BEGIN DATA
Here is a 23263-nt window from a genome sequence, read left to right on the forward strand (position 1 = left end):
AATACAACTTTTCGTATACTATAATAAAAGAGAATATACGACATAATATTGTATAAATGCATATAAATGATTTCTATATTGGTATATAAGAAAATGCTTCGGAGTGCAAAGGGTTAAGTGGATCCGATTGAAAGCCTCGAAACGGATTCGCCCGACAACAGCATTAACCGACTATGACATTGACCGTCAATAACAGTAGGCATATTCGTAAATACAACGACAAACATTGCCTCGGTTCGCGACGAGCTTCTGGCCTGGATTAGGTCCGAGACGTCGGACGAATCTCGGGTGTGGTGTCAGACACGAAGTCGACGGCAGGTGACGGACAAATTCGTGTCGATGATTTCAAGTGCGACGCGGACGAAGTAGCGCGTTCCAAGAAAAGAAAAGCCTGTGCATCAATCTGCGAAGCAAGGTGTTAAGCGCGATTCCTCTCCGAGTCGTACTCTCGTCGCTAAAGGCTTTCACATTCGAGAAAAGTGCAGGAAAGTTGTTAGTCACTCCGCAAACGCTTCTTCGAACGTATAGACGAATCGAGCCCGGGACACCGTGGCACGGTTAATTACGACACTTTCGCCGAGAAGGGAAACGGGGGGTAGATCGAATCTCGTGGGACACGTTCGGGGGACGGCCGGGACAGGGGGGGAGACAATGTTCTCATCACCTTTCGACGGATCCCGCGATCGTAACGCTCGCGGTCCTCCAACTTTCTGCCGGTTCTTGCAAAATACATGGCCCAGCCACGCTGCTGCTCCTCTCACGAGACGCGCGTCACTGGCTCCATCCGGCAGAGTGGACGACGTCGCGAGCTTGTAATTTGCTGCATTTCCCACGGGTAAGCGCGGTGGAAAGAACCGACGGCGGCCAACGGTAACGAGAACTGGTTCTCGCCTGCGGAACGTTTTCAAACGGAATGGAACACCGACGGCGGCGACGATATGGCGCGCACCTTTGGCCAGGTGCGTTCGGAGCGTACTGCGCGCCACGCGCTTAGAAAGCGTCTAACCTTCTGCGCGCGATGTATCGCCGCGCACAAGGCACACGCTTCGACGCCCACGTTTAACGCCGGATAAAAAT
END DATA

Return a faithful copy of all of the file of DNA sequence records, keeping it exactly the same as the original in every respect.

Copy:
Here is a 23263-nt window from a genome sequence, read left to right on the forward strand (position 1 = left end):
AATACAACTTTTCGTATACTATAATAAAAGAGAATATACGACATAATATTGTATAAATGCATATAAATGATTTCTATATTGGTATATAAGAAAATGCTTCGGAGTGCAAAGGGTTAAGTGGATCCGATTGAAAGCCTCGAAACGGATTCGCCCGACAACAGCATTAACCGACTATGACATTGACCGTCAATAACAGTAGGCATATTCGTAAATACAACGACAAACATTGCCTCGGTTCGCGACGAGCTTCTGGCCTGGATTAGGTCCGAGACGTCGGACGAATCTCGGGTGTGGTGTCAGACACGAAGTCGACGGCAGGTGACGGACAAATTCGTGTCGATGATTTCAAGTGCGACGCGGACGAAGTAGCGCGTTCCAAGAAAAGAAAAGCCTGTGCATCAATCTGCGAAGCAAGGTGTTAAGCGCGATTCCTCTCCGAGTCGTACTCTCGTCGCTAAAGGCTTTCACATTCGAGAAAAGTGCAGGAAAGTTGTTAGTCACTCCGCAAACGCTTCTTCGAACGTATAGACGAATCGAGCCCGGGACACCGTGGCACGGTTAATTACGACACTTTCGCCGAGAAGGGAAACGGGGGGTAGATCGAATCTCGTGGGACACGTTCGGGGGACGGCCGGGACAGGGGGGGAGACAATGTTCTCATCACCTTTCGACGGATCCCGCGATCGTAACGCTCGCGGTCCTCCAACTTTCTGCCGGTTCTTGCAAAATACATGGCCCAGCCACGCTGCTGCTCCTCTCACGAGACGCGCGTCACTGGCTCCATCCGGCAGAGTGGACGACGTCGCGAGCTTGTAATTTGCTGCATTTCCCACGGGTAAGCGCGGTGGAAAGAACCGACGGCGGCCAACGGTAACGAGAACTGGTTCTCGCCTGCGGAACGTTTTCAAACGGAATGGAACACCGACGGCGGCGACGATATGGCGCGCACCTTTGGCCAGGTGCGTTCGGAGCGTACTGCGCGCCACGCGCTTAGAAAGCGTCTAACCTTCTGCGCGCGATGTATCGCCGCGCACAAGGCACACGCTTCGACGCCCACGTTTAACGCCGGATAAAAAT